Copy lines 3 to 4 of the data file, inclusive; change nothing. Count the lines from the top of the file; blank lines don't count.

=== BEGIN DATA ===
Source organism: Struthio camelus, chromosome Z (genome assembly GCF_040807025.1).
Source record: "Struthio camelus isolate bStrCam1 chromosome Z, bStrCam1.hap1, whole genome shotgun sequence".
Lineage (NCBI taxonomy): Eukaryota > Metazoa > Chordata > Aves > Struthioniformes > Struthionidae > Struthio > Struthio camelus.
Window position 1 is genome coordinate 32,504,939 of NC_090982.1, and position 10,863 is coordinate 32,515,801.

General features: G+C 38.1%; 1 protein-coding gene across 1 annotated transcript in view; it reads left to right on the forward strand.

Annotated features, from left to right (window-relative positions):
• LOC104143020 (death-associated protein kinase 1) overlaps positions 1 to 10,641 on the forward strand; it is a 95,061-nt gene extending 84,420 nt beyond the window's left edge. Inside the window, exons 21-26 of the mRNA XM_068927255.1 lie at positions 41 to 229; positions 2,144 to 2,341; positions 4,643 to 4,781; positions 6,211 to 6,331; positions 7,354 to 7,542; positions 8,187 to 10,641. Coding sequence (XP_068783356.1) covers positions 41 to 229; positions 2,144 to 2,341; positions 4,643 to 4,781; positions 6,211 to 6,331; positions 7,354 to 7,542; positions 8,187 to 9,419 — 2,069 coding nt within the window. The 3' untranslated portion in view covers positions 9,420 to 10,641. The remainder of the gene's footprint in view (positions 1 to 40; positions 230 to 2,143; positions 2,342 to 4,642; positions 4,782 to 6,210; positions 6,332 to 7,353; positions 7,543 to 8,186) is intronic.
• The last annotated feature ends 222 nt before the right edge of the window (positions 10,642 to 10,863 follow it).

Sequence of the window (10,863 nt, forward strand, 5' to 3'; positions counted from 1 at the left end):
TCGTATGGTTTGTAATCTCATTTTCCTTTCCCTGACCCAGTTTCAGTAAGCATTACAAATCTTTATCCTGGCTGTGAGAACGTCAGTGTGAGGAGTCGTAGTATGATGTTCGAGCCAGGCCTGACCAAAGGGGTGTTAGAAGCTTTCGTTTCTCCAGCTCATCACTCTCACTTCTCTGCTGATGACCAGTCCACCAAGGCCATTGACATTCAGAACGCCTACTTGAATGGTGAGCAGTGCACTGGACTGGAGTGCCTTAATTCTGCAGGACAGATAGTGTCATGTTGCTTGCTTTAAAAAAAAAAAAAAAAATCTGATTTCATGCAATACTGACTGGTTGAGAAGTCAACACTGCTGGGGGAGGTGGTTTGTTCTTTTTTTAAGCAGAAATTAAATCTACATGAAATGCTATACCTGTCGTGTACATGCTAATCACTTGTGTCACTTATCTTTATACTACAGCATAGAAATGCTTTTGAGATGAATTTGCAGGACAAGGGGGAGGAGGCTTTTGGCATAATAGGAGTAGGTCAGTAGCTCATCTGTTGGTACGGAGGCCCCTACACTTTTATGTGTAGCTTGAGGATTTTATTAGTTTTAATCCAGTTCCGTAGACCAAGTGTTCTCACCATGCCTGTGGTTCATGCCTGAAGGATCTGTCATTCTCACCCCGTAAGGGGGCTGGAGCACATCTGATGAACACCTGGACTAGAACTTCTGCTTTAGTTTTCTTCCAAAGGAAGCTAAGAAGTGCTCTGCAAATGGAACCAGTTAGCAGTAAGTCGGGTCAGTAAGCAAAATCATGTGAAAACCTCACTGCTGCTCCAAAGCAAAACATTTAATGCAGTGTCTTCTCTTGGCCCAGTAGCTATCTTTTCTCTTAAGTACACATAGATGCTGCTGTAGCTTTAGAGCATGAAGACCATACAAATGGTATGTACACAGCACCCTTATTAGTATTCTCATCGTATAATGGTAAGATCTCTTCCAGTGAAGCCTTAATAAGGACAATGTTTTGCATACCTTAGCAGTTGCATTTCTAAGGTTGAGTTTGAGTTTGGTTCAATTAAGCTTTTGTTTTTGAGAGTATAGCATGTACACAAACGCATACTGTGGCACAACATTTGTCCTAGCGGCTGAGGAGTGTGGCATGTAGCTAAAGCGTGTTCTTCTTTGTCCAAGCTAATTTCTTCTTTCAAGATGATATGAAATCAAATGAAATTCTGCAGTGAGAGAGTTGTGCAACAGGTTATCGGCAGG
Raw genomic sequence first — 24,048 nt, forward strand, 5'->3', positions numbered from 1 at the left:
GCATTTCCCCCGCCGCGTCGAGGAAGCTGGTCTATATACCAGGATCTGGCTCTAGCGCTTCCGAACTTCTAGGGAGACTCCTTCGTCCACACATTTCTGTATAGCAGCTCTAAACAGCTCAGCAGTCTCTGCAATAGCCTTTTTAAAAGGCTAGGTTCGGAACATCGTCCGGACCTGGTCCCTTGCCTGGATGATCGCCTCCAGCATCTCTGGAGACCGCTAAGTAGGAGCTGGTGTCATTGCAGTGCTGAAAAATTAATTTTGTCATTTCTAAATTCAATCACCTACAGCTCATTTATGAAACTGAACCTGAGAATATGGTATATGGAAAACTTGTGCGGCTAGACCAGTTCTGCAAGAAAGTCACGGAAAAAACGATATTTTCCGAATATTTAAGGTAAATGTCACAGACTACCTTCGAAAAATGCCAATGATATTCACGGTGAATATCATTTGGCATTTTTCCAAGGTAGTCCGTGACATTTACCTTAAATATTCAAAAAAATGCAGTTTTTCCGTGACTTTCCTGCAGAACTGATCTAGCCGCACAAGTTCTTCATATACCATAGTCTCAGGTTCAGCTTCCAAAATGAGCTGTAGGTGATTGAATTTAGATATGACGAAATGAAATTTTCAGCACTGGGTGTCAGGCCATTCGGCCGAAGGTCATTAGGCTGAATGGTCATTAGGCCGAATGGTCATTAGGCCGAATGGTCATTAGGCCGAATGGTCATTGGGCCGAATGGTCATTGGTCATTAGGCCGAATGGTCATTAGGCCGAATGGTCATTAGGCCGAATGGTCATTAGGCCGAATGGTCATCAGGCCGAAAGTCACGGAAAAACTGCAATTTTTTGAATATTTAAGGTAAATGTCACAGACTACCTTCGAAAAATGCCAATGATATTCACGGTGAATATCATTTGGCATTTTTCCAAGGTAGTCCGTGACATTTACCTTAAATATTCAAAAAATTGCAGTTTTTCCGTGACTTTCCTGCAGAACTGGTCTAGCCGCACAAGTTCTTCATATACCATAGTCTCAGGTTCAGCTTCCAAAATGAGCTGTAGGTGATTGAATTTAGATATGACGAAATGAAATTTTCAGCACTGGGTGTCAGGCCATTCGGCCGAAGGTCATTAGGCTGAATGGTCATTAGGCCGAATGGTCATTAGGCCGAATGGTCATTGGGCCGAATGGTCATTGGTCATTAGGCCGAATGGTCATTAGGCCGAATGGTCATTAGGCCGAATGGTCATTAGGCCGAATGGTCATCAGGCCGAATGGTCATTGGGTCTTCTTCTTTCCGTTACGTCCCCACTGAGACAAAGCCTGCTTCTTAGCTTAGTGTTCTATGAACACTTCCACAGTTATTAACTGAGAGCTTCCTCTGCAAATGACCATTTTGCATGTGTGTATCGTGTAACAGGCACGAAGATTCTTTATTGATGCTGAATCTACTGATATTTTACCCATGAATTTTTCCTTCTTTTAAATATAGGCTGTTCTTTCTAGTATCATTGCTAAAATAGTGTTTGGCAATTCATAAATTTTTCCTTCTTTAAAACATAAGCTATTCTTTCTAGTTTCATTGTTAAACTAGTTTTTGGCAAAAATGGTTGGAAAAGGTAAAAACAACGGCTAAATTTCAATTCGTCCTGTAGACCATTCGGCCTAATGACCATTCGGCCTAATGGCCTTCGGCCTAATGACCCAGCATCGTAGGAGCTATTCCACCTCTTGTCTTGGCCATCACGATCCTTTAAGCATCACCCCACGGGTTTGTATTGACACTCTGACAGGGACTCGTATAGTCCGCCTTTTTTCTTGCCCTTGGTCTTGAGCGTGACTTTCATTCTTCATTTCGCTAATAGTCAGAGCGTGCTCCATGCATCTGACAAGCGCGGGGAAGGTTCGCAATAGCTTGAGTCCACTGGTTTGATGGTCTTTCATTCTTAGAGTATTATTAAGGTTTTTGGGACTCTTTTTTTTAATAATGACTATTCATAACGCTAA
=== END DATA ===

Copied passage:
Lineage (NCBI taxonomy): Eukaryota > Metazoa > Chordata > Aves > Struthioniformes > Struthionidae > Struthio > Struthio camelus.
Window position 1 is genome coordinate 32,504,939 of NC_090982.1, and position 10,863 is coordinate 32,515,801.